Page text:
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Hugh Likes Comics: Fence

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Fence #1
Written by C. S. Pacat
Drawn by Joanna The Mad
Colored by Joana Lafuente
Published by Boom Studios

Fance

The Skinny: The by the numbers sports comic calls to mind “Yuri On Ice,” but is coy in the first issue.

Fence is the story of scrappy young fencer Nicholas Cox. He’s from the wrong side of the tracks and hasn’t had the best training, but he’s got raw talent. He also has the luck to face fencing prodigy Seiji Katayama in his first tournament bout.
“Fence” is a teen sports comic about, obviously, fencing, that dutifully hits the story beats it needs to in the first issue without much fanfare. We get a lot of the main character’s back story, a very nice competition sequence, and a last page setup for the series, and it all works. The comic has a very pure shonen sports manga vibe to it. It reminded me most strongly of “Yuri on Ice,” but the text doesn’t feel completely committed to the idea yet. Although based on the queer fantasy trilogy that are C. S. Pacat’s breakout work, one shouldn’t be surprised.
Fans of this subgenre will find plenty to like, though, and Joanna The Mad’s art is clean and expressive, lingering on emotional scenes notes. Her figures are fluid and dynamic, and Joana Lafuente’s colors bring them out well.
Fence #1 is now available from Comixology or your local comics shop. Time will tell if this sports manga inspired book will stand out from the crowd, but this is a solid, if not surprising, introduction.

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Hugh Likes Video Games: Gone Home

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Gone Home: Console Edition
Created by The Fulbright Company
Played on Playstaton 4
gonehome.game

gonehome
I played “Gone Home” for the first time when it was released on PC.  Unfortunately, my Mac Mini wasn’t quite up to the task of the game’s graphics.  So I was quite pleased to be able to download it as a part of Sony’s Playstation Plus offerings for June of this year.  The span of a few years make this indie game’s 3D modeled mansion a bit less spectacular, but the game’s story and technique remain just as impressive.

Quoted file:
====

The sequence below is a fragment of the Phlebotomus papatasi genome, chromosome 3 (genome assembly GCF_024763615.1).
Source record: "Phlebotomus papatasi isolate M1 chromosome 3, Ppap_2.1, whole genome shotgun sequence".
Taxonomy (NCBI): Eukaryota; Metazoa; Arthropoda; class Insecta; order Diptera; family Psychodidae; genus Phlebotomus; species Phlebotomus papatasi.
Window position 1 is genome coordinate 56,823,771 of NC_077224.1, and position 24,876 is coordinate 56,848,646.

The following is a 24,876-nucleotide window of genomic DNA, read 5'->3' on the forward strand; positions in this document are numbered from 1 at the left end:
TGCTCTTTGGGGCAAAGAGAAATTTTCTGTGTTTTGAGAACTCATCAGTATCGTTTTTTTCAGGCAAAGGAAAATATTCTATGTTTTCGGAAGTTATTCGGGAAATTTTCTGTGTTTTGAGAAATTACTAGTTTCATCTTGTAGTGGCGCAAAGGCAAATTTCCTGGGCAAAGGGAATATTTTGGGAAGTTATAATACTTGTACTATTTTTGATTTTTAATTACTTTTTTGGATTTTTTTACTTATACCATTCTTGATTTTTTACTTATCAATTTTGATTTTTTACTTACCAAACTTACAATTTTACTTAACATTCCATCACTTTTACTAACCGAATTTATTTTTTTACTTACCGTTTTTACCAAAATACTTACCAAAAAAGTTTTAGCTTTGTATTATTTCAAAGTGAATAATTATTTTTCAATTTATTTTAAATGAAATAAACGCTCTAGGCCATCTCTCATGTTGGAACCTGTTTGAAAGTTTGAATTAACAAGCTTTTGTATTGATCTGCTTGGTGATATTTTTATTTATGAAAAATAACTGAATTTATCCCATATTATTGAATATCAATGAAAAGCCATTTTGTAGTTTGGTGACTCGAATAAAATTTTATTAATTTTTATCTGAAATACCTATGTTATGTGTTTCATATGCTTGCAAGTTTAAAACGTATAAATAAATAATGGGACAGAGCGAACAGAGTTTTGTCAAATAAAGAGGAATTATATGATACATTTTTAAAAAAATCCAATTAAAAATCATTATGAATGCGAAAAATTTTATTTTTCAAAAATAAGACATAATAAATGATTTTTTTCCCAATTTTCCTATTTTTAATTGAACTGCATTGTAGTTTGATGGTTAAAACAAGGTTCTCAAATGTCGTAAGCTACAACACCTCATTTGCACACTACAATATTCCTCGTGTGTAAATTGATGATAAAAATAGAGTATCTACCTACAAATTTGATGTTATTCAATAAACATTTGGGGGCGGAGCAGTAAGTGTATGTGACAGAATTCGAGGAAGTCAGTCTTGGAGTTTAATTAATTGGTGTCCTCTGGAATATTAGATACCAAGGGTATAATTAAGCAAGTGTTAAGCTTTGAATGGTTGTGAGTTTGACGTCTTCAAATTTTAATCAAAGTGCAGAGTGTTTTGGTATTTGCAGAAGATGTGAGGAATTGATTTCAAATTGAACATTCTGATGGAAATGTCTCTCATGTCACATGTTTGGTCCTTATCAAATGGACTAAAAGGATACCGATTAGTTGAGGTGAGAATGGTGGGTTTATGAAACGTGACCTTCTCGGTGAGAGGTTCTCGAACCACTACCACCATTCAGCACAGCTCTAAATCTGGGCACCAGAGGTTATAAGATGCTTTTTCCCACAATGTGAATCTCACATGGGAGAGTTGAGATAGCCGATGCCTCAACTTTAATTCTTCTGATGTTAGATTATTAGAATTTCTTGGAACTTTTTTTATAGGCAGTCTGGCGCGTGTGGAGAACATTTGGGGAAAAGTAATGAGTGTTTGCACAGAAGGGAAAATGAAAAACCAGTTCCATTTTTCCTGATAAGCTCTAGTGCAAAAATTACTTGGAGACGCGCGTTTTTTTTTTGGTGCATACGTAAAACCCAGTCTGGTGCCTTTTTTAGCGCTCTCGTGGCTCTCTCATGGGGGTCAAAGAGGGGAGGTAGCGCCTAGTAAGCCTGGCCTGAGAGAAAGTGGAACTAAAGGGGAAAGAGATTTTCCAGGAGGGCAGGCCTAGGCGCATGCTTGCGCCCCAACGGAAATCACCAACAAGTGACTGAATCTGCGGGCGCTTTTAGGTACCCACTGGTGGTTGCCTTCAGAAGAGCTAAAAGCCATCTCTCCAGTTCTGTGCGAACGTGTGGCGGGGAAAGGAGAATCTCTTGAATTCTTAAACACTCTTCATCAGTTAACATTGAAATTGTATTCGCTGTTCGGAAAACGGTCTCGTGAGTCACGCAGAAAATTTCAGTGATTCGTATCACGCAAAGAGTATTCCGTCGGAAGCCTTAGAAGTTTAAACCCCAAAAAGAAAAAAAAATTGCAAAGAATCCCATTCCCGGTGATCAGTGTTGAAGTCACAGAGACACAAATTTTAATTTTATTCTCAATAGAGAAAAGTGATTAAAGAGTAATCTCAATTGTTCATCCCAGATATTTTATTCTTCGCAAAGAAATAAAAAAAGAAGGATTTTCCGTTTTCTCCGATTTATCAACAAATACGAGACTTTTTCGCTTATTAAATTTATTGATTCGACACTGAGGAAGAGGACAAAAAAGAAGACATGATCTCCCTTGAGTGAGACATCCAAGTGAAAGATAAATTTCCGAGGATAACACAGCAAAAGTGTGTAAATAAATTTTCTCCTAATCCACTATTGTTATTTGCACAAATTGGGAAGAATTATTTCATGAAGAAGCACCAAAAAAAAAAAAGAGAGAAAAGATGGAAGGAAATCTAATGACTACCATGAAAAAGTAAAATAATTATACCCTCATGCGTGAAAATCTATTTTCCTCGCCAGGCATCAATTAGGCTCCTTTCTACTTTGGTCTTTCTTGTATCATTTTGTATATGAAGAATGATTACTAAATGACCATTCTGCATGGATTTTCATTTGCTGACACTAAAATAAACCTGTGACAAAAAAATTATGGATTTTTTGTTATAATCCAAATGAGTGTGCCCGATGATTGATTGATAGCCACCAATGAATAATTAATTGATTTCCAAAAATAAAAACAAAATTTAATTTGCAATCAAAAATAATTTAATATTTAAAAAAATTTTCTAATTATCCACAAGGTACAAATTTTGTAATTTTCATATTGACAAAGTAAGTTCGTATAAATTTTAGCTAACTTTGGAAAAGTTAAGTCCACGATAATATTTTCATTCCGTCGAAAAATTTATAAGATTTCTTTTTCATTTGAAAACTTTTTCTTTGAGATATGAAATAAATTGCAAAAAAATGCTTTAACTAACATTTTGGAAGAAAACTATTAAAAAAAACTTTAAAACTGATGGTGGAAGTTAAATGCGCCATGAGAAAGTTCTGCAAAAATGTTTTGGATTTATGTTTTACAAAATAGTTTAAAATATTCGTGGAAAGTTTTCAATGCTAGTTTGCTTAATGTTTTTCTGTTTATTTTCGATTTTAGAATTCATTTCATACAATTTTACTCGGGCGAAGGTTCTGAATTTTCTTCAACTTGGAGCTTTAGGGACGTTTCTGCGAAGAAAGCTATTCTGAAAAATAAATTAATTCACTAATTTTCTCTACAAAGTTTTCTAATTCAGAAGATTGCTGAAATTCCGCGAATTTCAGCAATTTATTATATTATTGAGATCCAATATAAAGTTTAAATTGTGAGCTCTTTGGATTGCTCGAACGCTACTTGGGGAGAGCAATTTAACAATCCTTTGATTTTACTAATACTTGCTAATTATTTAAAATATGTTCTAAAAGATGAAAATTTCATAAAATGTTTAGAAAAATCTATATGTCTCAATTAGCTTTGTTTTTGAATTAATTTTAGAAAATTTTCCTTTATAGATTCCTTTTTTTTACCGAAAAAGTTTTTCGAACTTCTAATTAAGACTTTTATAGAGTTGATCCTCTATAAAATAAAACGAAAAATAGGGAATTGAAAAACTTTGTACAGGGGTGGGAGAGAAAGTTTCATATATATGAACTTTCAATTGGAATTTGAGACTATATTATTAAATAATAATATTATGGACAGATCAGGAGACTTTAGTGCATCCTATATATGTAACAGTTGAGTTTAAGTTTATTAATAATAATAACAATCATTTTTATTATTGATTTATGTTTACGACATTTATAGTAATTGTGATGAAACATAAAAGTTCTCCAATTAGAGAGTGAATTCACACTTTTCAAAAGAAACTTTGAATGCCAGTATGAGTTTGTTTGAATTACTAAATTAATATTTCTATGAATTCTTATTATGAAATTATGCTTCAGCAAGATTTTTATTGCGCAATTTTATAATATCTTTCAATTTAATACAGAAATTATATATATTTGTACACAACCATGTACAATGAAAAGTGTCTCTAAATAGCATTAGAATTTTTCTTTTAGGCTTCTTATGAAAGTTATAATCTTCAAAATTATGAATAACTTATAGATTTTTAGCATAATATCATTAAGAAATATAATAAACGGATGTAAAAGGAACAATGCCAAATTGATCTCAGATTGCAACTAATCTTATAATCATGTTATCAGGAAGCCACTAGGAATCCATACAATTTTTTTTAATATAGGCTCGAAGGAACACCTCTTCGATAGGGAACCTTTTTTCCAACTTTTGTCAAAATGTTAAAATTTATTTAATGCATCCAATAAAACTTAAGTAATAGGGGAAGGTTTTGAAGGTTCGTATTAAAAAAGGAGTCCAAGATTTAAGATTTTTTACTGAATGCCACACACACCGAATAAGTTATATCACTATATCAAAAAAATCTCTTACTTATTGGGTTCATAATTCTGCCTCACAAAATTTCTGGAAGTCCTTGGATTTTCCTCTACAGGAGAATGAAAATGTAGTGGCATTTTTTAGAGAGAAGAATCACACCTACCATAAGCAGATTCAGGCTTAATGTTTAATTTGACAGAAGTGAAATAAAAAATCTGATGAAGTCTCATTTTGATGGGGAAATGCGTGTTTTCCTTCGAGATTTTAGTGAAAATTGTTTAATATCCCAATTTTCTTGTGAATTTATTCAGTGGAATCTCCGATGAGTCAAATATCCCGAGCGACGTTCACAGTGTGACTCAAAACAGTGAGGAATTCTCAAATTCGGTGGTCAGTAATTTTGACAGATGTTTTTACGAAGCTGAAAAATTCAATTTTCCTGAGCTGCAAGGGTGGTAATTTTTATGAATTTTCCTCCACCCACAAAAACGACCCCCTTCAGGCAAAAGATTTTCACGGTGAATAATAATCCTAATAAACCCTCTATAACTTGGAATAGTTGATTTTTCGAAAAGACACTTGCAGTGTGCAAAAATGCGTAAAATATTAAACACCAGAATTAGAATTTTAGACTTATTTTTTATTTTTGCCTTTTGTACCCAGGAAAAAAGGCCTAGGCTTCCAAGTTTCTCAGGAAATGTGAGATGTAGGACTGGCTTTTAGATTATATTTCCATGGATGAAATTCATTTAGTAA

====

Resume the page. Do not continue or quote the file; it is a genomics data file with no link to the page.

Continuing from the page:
The player steps into the first-person shoes of Katie Greenbriar, a college student just returned from a trip to Europe.  She arrives home in the middle of a stormy night to find the house empty, with a message from her younger sister not to come looking for her.
As you begin to explore the strange house, “Gone Home” feels like a survival horror game.  It does borrow some of that genre’s puzzle and exploration mechanics, but the game is actually something else.  As you learn more about Katie’s family through letters, buttons, scraps of notes, and other evidence, voice over narrations of her sister Sam are unlocked.  Formatted as unsent letters, they reveal the true story piece by piece.  I won’t spoil it here, but it is well worth experiencing on your own.
“Gone Home” is a by turns creepy, moving, and overall heartfelt piece of interactive fiction, and I wholeheartedly recommend it.

Podcast: Balticon 50: Queering the Feed

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A panel discussion on podcasts with LGBTQ content recorded live at Balticon 50

Click HERE to listen

Moderator: Jared Axelrod

Panelists:

A F Grappin,J R Blackwell, Hugh J O’Donnell, Ruth Lampi.

This podcast was originally posted on June 13, 2016 at Planetx.libsyn.com.

Thank you for listening.